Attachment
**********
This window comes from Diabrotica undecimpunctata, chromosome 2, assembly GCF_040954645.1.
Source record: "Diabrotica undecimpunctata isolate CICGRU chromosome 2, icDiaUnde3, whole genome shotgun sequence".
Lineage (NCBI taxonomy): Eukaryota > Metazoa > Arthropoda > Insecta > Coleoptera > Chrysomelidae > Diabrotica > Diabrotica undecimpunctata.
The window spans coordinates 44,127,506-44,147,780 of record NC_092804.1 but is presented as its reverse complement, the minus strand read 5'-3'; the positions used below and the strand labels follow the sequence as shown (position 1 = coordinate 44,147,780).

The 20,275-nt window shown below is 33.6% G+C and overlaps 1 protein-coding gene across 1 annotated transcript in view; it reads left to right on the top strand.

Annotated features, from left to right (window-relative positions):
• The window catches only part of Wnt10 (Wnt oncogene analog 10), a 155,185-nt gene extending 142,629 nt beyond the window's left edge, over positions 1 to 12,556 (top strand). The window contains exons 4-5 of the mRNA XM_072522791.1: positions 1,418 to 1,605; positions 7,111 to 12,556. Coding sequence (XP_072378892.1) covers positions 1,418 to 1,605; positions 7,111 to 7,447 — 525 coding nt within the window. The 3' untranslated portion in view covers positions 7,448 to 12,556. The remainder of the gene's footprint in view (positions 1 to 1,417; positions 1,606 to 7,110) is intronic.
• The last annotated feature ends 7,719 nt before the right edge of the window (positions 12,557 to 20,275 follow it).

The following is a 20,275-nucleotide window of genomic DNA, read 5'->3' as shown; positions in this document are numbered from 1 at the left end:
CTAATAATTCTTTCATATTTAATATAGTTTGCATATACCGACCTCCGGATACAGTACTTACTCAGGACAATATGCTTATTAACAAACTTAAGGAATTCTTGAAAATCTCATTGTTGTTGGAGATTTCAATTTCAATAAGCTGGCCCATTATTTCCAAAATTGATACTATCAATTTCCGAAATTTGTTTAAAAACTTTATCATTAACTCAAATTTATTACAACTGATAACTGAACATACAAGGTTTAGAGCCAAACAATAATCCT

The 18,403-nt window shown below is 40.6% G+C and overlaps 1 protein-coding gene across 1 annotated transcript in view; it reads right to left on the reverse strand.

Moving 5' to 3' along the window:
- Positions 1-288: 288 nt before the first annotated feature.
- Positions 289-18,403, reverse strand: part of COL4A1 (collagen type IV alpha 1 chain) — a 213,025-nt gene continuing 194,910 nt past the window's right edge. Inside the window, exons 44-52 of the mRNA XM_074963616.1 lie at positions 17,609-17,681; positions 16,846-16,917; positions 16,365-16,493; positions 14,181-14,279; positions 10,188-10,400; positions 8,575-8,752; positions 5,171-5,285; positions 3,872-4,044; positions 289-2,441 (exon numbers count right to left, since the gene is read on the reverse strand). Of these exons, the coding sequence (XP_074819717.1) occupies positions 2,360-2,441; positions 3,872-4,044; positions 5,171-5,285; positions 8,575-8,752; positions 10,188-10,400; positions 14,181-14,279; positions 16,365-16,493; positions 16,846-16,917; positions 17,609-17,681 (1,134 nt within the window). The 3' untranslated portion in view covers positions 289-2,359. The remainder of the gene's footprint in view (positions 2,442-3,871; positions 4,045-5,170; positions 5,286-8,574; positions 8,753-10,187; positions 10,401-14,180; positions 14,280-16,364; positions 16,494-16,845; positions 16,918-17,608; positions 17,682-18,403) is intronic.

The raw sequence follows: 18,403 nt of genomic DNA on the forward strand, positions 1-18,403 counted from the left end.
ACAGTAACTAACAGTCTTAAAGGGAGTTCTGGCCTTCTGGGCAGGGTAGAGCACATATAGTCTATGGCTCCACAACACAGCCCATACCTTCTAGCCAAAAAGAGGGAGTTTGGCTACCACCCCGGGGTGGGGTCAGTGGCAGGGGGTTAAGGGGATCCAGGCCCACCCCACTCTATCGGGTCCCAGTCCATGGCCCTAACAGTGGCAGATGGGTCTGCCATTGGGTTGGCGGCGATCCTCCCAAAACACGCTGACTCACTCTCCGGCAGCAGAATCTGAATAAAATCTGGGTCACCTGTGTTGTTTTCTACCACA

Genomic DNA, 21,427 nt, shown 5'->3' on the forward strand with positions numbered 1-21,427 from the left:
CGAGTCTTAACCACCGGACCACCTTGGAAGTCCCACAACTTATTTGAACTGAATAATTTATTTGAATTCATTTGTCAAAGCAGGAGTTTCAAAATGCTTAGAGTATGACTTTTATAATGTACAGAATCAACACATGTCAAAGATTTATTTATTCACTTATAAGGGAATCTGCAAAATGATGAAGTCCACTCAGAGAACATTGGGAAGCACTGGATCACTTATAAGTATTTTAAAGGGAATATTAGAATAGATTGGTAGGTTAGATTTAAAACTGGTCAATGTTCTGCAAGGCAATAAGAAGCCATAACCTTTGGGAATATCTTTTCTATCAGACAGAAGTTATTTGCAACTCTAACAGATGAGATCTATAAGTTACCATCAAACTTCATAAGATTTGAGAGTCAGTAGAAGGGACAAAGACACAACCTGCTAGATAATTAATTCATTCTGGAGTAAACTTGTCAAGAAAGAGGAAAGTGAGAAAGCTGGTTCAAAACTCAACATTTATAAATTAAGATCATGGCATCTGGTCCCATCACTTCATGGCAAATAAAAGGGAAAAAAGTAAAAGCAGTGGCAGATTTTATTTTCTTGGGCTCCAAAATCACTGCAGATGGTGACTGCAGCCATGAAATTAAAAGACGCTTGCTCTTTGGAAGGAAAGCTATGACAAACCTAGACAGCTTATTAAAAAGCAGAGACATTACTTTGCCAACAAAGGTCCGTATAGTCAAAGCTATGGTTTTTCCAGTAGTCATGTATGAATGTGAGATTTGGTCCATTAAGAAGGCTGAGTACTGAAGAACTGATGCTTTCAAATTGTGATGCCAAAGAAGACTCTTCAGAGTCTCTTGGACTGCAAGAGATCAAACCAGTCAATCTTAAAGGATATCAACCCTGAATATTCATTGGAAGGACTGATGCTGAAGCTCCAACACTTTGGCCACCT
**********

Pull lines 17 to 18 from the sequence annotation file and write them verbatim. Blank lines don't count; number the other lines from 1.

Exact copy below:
Genomic DNA, 21,427 nt, shown 5'->3' on the forward strand with positions numbered 1-21,427 from the left:
CGAGTCTTAACCACCGGACCACCTTGGAAGTCCCACAACTTATTTGAACTGAATAATTTATTTGAATTCATTTGTCAAAGCAGGAGTTTCAAAATGCTTAGAGTATGACTTTTATAATGTACAGAATCAACACATGTCAAAGATTTATTTATTCACTTATAAGGGAATCTGCAAAATGATGAAGTCCACTCAGAGAACATTGGGAAGCACTGGATCACTTATAAGTATTTTAAAGGGAATATTAGAATAGATTGGTAGGTTAGATTTAAAACTGGTCAATGTTCTGCAAGGCAATAAGAAGCCATAACCTTTGGGAATATCTTTTCTATCAGACAGAAGTTATTTGCAACTCTAACAGATGAGATCTATAAGTTACCATCAAACTTCATAAGATTTGAGAGTCAGTAGAAGGGACAAAGACACAACCTGCTAGATAATTAATTCATTCTGGAGTAAACTTGTCAAGAAAGAGGAAAGTGAGAAAGCTGGTTCAAAACTCAACATTTATAAATTAAGATCATGGCATCTGGTCCCATCACTTCATGGCAAATAAAAGGGAAAAAAGTAAAAGCAGTGGCAGATTTTATTTTCTTGGGCTCCAAAATCACTGCAGATGGTGACTGCAGCCATGAAATTAAAAGACGCTTGCTCTTTGGAAGGAAAGCTATGACAAACCTAGACAGCTTATTAAAAAGCAGAGACATTACTTTGCCAACAAAGGTCCGTATAGTCAAAGCTATGGTTTTTCCAGTAGTCATGTATGAATGTGAGATTTGGTCCATTAAGAAGGCTGAGTACTGAAGAACTGATGCTTTCAAATTGTGATGCCAAAGAAGACTCTTCAGAGTCTCTTGGACTGCAAGAGATCAAACCAGTCAATCTTAAAGGATATCAACCCTGAATATTCATTGGAAGGACTGATGCTGAAGCTCCAACACTTTGGCCACCT